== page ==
The iMac Turns Three

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Not many three-year-olds can claim to have won critical acclaim, to have helped revive a company's fiscal outlook, and to have ushered in a new era of design. Then again, the iMac isn't like many other three-year-olds.

The iMac celebrated its third birthday on August 15. Since the translucent, multicolored computer debuted as a 233MHz Bondi blue machine in 1998, Apple has sold more than five million of them.

How important has the iMac been to Apple's fortunes? Consider the state of the company leading up to the iMac launch: Apple had just scrapped development of the Newton; Steve Jobs was serving as CEO on an interim basis after Gil Ameilio's ouster the previous summer; and while the company's financial picture was beginning to improve, Apple was still coming off a 1997 fiscal year in which it lost $1 billion and saw sales tumble 28 percent to $7.1 billion. Some pundits even wondered whether Apple was not long for this world.

It would be overly simplistic and inaccurate to say that the iMac single-handedly turned things around for Apple. But it certainly did its part -- consumers bought 278,000 iMacs in the computer's first six weeks of availability. Even as recently as the three-month period ended June 30, 2001, Apple sold 306,000 iMacs -- more than any other computer in its product line.

As early as its the May 6, 1998, unveiling, the iMac was seen as a major milestone in Apple's history. (The August 15 "birthday" marks the date the computer first became available to consumers.) While many observers marveled at the iMac's translucent, curved casing, Macworld 's Andy Gore looked beneath the surface and hailed the iMac as a technological wonder -- a machine that offered IrDA-compliant infrared networking, 100BaseT Ethernet, a built-in modem, and a G3 processor. What's more, the new computer also was the first Mac to support USB; it ditched the standard serial, SCSI, and ADB ports. Initial reviews of the iMac were glowing. While the iMac was knocked for its lack of expandability, the computer won overall raves for delivering solid performance at a low $1,299 price tag.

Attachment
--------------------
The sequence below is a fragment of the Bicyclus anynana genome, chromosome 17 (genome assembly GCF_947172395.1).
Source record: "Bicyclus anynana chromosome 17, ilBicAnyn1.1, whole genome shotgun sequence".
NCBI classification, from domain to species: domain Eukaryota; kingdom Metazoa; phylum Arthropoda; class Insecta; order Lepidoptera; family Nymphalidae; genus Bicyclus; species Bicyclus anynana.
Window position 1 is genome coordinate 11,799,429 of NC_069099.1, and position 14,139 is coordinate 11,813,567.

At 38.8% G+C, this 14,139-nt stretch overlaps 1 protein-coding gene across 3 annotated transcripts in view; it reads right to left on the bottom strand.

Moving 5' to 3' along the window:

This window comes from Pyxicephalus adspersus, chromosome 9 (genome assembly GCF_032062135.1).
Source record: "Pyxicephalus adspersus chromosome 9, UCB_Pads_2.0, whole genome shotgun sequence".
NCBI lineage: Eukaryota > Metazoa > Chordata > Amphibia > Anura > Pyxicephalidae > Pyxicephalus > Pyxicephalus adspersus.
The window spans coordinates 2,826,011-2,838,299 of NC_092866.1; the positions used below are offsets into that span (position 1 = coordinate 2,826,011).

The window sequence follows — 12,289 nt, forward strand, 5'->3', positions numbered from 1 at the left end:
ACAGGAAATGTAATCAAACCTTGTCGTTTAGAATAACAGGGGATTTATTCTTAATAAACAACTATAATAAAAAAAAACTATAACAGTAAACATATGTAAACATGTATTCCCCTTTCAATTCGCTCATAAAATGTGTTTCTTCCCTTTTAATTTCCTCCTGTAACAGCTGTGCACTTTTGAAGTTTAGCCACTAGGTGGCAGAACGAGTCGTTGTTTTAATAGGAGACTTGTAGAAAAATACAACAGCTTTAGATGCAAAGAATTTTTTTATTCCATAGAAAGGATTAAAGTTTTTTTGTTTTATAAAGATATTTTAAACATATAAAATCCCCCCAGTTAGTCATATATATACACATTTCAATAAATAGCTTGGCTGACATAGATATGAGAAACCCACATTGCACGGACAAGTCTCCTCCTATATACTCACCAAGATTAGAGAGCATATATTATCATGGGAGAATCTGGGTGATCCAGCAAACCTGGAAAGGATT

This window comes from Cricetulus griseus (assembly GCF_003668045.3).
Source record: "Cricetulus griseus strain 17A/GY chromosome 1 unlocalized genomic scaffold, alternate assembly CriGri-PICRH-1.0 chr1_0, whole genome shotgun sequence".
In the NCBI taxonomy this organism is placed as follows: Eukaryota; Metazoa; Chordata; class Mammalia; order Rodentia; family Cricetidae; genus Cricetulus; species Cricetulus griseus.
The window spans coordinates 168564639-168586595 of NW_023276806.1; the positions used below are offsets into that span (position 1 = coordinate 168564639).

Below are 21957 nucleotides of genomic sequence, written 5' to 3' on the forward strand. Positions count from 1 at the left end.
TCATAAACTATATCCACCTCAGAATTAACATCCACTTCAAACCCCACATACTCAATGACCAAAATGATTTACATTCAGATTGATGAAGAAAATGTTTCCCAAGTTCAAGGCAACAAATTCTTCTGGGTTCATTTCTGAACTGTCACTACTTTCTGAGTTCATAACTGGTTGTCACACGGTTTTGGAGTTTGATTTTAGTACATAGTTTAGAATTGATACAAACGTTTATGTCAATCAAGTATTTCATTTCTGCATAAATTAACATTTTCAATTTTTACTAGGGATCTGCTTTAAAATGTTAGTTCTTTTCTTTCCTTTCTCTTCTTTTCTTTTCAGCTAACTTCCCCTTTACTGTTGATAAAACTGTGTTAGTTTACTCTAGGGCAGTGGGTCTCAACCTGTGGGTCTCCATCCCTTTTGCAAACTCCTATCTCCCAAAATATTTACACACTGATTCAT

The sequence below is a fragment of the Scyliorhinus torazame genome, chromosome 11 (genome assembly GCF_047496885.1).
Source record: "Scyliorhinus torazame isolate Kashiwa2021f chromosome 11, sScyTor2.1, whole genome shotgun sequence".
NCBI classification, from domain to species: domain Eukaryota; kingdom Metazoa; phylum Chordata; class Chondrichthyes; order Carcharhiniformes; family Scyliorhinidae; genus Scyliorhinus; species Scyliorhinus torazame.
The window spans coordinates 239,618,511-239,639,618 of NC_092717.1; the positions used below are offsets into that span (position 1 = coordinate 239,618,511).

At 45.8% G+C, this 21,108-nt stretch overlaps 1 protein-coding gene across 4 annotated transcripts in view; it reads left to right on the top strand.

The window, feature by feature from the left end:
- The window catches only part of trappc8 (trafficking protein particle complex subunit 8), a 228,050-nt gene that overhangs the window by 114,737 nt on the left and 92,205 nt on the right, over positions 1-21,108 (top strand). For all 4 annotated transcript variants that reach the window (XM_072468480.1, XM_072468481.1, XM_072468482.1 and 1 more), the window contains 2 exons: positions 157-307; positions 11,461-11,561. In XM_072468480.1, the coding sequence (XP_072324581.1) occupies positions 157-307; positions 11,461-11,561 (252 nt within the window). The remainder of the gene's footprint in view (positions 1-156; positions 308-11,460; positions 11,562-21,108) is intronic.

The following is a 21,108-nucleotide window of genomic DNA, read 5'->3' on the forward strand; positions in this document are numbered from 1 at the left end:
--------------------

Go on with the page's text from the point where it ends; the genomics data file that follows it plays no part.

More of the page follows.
Apple soon broadened its iMac offerings, adding a rainbow of colors. The iMac's bold appearance even began to influence the look and feel of other Apple hardware. But, in a pattern that would repeat itself with future upgrades, the iMac's design got most of the attention while the real advances were being made under its hood.

Apple continued to boost processor speeds and add new models. But the iMac's greatest feature, and perhaps the one thing most responsible for its success, has remained unchanged since the day Apple first introduced the computer -- its simplicity.

"Simplicity has more than emotional payoffs," wrote David Pogue ( Desktop Critic , February 1999). "It also confers terrific technological benefits. The iMac has no SCSI jack -- iMac owners will never have to experience the headaches of termination, SCSI IDs, and cable math. (Indeed, no cables at all snake out from behind the machine -- the phone and keyboard cables are the only ones that protrude, and they come out of the much more accessible side of the iMac. Why did it take the computer industry 20 years to think of that?)"

Few of Apple's competitors fully understood that. They saw the colorful iMac being snapped up by shoppers and figured the distinctive design was the reason. How else to explain the spate of iMac look-alikes that flooded the PC market in 1999? So successful was the iMac's look that it was soon being imitated by alarm clocks, coffee makers, and even grills. But nothing could really match the iMac for ease of use. Even 3Com's attempt at making an iMac-like Internet device dubbed Audrey failed to match the iMac's triple offering of simplicity, functionality, and affordability.

Apple has suffered a few missteps along the way with the iMac. The July 2000 upgrades introduced four configurations and five colors. The additional models made it possible to buy eight brand-new iMacs without ever getting the same one twice -- and made the product line needlessly confusing. The February 2001 models added CD-RW drives and the distinctive Blue Dalmatian and Flower Power designs. But the evidence suggests that as many users found the new look jarring as those who considered it eye-catching; Apple dropped Blue Dalmatian and Flower Power in July 2001, less than six months after the colors were introduced.

Even the most-recent update, which introduced the fastest iMac yet at 700MHz, caused some grumbling among Mac fanatics who expected a revolutionary new iMac design to debut at Macworld Expo New York. Still, it's hard to find fault with any product line reshuffling that gives you a 500MHz machine for less than $1,000 and a 600MHz, 256MB iMac for the same price as the 233MHz, 32MB original.

You won't find many three-year-olds who've undergone that dramatic a growth spurt.

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